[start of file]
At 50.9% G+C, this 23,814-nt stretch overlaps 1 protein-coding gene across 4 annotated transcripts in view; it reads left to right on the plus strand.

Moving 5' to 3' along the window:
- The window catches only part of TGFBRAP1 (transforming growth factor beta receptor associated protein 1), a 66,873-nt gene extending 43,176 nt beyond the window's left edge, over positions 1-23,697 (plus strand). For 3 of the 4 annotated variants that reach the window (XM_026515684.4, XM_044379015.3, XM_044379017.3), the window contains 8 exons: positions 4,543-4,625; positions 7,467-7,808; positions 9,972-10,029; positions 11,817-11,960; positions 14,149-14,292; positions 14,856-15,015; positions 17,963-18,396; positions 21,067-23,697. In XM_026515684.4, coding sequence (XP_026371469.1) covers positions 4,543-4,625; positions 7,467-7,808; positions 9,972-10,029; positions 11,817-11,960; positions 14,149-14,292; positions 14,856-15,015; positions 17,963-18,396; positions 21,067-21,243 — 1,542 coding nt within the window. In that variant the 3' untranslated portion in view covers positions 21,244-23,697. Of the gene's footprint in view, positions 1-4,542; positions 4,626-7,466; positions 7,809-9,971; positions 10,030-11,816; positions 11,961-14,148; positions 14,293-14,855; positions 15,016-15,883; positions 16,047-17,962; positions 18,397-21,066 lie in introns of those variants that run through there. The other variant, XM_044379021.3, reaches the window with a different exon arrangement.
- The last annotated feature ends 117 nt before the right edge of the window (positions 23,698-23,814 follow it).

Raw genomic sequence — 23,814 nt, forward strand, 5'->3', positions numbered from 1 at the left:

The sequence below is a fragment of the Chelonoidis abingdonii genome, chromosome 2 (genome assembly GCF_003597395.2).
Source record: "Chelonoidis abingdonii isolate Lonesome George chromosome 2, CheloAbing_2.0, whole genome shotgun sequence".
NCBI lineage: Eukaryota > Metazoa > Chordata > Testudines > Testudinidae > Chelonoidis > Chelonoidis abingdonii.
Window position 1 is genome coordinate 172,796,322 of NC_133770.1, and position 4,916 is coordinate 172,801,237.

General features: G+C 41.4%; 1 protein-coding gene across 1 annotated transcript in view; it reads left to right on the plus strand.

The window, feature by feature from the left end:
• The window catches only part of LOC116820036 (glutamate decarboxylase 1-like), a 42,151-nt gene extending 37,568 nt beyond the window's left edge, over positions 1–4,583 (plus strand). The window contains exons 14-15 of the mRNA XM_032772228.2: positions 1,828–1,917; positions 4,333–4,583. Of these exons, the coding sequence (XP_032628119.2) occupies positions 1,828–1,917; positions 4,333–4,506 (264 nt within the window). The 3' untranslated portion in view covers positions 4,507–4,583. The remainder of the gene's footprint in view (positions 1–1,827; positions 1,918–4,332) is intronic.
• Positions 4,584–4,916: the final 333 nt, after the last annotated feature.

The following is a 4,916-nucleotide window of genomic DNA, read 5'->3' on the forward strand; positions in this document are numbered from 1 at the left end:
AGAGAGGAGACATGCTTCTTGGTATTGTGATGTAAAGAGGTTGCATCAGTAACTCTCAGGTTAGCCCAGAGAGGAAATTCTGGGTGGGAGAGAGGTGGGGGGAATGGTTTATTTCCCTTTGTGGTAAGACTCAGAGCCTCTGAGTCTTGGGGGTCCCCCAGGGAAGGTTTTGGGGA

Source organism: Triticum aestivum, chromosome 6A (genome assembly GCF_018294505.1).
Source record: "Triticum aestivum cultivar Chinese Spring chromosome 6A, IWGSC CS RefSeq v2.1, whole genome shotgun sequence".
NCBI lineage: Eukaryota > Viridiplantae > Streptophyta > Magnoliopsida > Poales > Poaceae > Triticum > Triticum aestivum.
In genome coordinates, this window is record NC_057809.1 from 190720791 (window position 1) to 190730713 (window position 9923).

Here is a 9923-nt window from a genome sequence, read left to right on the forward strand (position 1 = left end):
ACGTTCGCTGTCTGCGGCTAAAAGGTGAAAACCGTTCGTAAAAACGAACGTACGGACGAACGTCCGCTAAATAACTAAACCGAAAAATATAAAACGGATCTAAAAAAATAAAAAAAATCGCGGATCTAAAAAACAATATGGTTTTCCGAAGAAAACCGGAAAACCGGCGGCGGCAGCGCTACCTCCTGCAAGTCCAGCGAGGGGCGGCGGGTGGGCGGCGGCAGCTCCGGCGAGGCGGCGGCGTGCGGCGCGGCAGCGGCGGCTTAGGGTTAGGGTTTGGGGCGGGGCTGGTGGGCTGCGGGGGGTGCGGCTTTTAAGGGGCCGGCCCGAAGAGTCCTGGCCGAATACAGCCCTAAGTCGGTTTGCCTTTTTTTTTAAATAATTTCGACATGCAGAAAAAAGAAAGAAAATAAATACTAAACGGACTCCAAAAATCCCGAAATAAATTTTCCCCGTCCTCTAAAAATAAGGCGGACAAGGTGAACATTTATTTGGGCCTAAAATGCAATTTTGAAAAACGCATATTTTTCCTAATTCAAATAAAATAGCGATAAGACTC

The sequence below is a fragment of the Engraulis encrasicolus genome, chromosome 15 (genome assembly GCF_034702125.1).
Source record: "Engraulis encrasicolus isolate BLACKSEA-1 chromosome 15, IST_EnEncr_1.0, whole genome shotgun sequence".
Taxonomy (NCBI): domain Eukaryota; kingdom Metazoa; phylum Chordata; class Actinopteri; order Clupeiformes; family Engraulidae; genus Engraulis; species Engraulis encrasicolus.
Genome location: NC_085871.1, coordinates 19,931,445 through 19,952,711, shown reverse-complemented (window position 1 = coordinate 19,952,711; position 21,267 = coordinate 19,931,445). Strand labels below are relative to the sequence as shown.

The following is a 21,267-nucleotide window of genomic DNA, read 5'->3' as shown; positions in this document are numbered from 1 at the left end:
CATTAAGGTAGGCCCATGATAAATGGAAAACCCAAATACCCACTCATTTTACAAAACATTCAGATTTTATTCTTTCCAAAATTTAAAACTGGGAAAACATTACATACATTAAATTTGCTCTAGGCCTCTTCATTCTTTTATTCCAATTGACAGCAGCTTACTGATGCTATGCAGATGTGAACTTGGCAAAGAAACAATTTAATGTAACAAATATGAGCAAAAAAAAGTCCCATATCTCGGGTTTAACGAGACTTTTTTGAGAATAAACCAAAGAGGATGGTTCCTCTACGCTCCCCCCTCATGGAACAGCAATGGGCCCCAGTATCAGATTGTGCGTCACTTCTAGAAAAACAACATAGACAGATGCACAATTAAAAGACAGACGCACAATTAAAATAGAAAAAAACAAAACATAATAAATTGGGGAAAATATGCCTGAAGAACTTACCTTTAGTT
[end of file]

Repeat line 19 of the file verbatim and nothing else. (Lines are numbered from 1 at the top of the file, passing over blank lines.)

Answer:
In genome coordinates, this window is record NC_057809.1 from 190720791 (window position 1) to 190730713 (window position 9923).